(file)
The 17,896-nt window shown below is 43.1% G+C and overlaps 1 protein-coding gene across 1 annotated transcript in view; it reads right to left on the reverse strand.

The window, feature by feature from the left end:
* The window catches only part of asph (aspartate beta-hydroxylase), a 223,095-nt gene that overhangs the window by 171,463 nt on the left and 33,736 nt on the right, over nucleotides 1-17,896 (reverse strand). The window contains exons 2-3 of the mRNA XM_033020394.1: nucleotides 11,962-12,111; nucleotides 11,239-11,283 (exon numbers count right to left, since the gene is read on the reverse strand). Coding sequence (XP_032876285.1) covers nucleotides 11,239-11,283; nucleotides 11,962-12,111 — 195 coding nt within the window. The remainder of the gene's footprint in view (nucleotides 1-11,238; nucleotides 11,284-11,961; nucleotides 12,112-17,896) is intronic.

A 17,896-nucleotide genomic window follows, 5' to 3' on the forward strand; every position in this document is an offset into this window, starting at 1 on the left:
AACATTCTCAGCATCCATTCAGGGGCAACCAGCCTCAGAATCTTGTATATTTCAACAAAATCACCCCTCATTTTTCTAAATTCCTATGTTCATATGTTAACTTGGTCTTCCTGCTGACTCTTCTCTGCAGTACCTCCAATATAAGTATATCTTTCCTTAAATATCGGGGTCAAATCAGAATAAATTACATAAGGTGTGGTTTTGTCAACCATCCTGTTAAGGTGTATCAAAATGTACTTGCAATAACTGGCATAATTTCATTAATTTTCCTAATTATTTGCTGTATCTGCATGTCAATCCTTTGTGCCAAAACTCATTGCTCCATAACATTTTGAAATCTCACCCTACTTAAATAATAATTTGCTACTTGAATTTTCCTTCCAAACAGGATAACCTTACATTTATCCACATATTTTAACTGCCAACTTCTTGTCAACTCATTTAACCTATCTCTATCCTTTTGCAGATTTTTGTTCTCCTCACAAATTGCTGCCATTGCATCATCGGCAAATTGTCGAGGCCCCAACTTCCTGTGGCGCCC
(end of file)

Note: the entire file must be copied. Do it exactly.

The 17,896-nt window shown below is 43.1% G+C and overlaps 1 protein-coding gene across 1 annotated transcript in view; it reads right to left on the reverse strand.

The window, feature by feature from the left end:
* The window catches only part of asph (aspartate beta-hydroxylase), a 223,095-nt gene that overhangs the window by 171,463 nt on the left and 33,736 nt on the right, over nucleotides 1-17,896 (reverse strand). The window contains exons 2-3 of the mRNA XM_033020394.1: nucleotides 11,962-12,111; nucleotides 11,239-11,283 (exon numbers count right to left, since the gene is read on the reverse strand). Coding sequence (XP_032876285.1) covers nucleotides 11,239-11,283; nucleotides 11,962-12,111 — 195 coding nt within the window. The remainder of the gene's footprint in view (nucleotides 1-11,238; nucleotides 11,284-11,961; nucleotides 12,112-17,896) is intronic.

A 17,896-nucleotide genomic window follows, 5' to 3' on the forward strand; every position in this document is an offset into this window, starting at 1 on the left:
AACATTCTCAGCATCCATTCAGGGGCAACCAGCCTCAGAATCTTGTATATTTCAACAAAATCACCCCTCATTTTTCTAAATTCCTATGTTCATATGTTAACTTGGTCTTCCTGCTGACTCTTCTCTGCAGTACCTCCAATATAAGTATATCTTTCCTTAAATATCGGGGTCAAATCAGAATAAATTACATAAGGTGTGGTTTTGTCAACCATCCTGTTAAGGTGTATCAAAATGTACTTGCAATAACTGGCATAATTTCATTAATTTTCCTAATTATTTGCTGTATCTGCATGTCAATCCTTTGTGCCAAAACTCATTGCTCCATAACATTTTGAAATCTCACCCTACTTAAATAATAATTTGCTACTTGAATTTTCCTTCCAAACAGGATAACCTTACATTTATCCACATATTTTAACTGCCAACTTCTTGTCAACTCATTTAACCTATCTCTATCCTTTTGCAGATTTTTGTTCTCCTCACAAATTGCTGCCATTGCATCATCGGCAAATTGTCGAGGCCCCAACTTCCTGTGGCGCCC